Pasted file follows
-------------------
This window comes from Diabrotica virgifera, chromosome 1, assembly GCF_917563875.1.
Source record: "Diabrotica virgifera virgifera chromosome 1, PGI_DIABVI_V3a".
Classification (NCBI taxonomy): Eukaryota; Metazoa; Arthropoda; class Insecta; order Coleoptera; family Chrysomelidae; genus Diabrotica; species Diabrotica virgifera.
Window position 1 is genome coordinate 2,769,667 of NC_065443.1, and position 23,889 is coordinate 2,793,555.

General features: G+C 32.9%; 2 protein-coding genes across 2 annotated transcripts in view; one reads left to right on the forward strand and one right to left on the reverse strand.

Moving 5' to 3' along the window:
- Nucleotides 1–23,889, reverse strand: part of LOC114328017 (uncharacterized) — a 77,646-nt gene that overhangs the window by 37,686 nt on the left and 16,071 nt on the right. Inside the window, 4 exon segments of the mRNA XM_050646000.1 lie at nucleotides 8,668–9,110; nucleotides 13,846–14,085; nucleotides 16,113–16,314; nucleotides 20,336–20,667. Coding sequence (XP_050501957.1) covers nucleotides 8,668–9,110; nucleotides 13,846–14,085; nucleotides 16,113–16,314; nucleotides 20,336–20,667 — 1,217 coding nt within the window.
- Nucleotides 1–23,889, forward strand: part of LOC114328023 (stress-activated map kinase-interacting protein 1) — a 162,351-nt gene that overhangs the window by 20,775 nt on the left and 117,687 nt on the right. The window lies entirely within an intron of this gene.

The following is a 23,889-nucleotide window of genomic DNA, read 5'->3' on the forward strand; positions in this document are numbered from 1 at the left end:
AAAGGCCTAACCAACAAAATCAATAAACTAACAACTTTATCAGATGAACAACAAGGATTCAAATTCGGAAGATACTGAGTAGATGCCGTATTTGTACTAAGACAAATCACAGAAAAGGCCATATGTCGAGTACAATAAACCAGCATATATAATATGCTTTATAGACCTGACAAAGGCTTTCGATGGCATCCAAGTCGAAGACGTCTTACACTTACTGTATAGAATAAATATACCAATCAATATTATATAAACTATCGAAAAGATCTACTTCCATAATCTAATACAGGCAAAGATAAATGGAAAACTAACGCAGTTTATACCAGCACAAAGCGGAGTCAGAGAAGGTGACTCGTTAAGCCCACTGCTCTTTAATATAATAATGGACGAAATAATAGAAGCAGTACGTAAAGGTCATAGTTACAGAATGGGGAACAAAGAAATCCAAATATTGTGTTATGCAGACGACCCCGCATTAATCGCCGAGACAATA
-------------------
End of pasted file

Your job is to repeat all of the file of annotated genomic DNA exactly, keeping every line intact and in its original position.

This window comes from Diabrotica virgifera, chromosome 1, assembly GCF_917563875.1.
Source record: "Diabrotica virgifera virgifera chromosome 1, PGI_DIABVI_V3a".
Classification (NCBI taxonomy): Eukaryota; Metazoa; Arthropoda; class Insecta; order Coleoptera; family Chrysomelidae; genus Diabrotica; species Diabrotica virgifera.
Window position 1 is genome coordinate 2,769,667 of NC_065443.1, and position 23,889 is coordinate 2,793,555.

General features: G+C 32.9%; 2 protein-coding genes across 2 annotated transcripts in view; one reads left to right on the forward strand and one right to left on the reverse strand.

Moving 5' to 3' along the window:
- Nucleotides 1–23,889, reverse strand: part of LOC114328017 (uncharacterized) — a 77,646-nt gene that overhangs the window by 37,686 nt on the left and 16,071 nt on the right. Inside the window, 4 exon segments of the mRNA XM_050646000.1 lie at nucleotides 8,668–9,110; nucleotides 13,846–14,085; nucleotides 16,113–16,314; nucleotides 20,336–20,667. Coding sequence (XP_050501957.1) covers nucleotides 8,668–9,110; nucleotides 13,846–14,085; nucleotides 16,113–16,314; nucleotides 20,336–20,667 — 1,217 coding nt within the window.
- Nucleotides 1–23,889, forward strand: part of LOC114328023 (stress-activated map kinase-interacting protein 1) — a 162,351-nt gene that overhangs the window by 20,775 nt on the left and 117,687 nt on the right. The window lies entirely within an intron of this gene.

The following is a 23,889-nucleotide window of genomic DNA, read 5'->3' on the forward strand; positions in this document are numbered from 1 at the left end:
AAAGGCCTAACCAACAAAATCAATAAACTAACAACTTTATCAGATGAACAACAAGGATTCAAATTCGGAAGATACTGAGTAGATGCCGTATTTGTACTAAGACAAATCACAGAAAAGGCCATATGTCGAGTACAATAAACCAGCATATATAATATGCTTTATAGACCTGACAAAGGCTTTCGATGGCATCCAAGTCGAAGACGTCTTACACTTACTGTATAGAATAAATATACCAATCAATATTATATAAACTATCGAAAAGATCTACTTCCATAATCTAATACAGGCAAAGATAAATGGAAAACTAACGCAGTTTATACCAGCACAAAGCGGAGTCAGAGAAGGTGACTCGTTAAGCCCACTGCTCTTTAATATAATAATGGACGAAATAATAGAAGCAGTACGTAAAGGTCATAGTTACAGAATGGGGAACAAAGAAATCCAAATATTGTGTTATGCAGACGACCCCGCATTAATCGCCGAGACAATA